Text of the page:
Pressured by the growing grassroots “Make Muskrat Right” movement, Premier Ball reached out to me and Labrador’s other two Indigenous leaders on October 20, 2016 to set up a meeting, just days before protestors entered the Muskrat Falls site and temporarily shut the project down. That meeting took place in St. John’s on October 25 and lasted for more than 11 hours, with the focus being on protecting health, culture and a way of life. The meeting resulted in a number of key commitments, made by the Premier, to address our concerns, including establishing an Independent Expert Advisory Committee, comprised of representatives of the Nunatsiavut Government, Innu Nation, NunatuKavut Community Council, and federal, provincial and municipal governments, as well as an Independent Experts Committee that included ecosystem, health and Indigenous knowledge holders. Established in August 2017, the IEAC’s mandate was to seek an independent, evidence-based approach to determine and recommend options for mitigating human-health concerns related to methylmercury throughout the reservoir as well as in the Lake Melville ecosystem. The IEAC made seven key recommendations – five of which were not appropriately or publicly responded to by the Premier or the Government of Newfoundland and Labrador.

The Nunatsiavut Government firmly believes that the lack of response to the IEAC’s recommendations was intentional – essentially delaying a decision to guarantee no time would be left to ensure certain mitigation measures could be carried out prior to impoundment. This is unacceptable and very disappointing, as the Government of Newfoundland and Labrador has prioritized its point of view, disregarded independent peer-reviewed science and placed the health and wellbeing of Labrador Inuit at risk.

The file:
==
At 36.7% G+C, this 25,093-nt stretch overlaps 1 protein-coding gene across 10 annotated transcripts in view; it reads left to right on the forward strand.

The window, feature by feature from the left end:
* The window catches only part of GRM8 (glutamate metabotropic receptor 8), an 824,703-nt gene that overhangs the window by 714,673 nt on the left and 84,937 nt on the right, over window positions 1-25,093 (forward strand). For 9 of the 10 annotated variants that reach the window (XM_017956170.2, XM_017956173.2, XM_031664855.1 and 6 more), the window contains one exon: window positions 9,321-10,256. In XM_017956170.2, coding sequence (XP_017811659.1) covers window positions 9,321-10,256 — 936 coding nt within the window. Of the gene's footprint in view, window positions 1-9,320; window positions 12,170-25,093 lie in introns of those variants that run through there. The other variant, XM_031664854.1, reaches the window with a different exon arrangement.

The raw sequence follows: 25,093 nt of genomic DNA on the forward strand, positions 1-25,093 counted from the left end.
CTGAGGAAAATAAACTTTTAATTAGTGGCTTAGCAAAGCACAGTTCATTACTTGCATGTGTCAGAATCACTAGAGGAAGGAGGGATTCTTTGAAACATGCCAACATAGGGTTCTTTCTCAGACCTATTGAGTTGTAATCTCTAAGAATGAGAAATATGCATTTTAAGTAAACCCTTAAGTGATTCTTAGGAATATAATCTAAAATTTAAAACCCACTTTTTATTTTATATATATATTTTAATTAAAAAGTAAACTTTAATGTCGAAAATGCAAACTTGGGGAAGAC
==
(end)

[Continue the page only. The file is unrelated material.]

On June 11 of this year, during a meeting in St. John’s, the Premier presented me and Labrador’s other two Indigenous leaders with a draft Terms of Reference for a proposed Monitoring and Health Management Oversight Committee. Upon reviewing the draft, we informed the Premier, in writing, that we were skeptical this proposed committee would carry any weight – given the recommendations of the IEAC had all but been ignored. We advised that we would participate in the process to establish this new committee, provided its work is taken seriously and its recommendations are not ignored, and that there is a formal public response to the recommendations of the IEAC. We have yet to receive a response.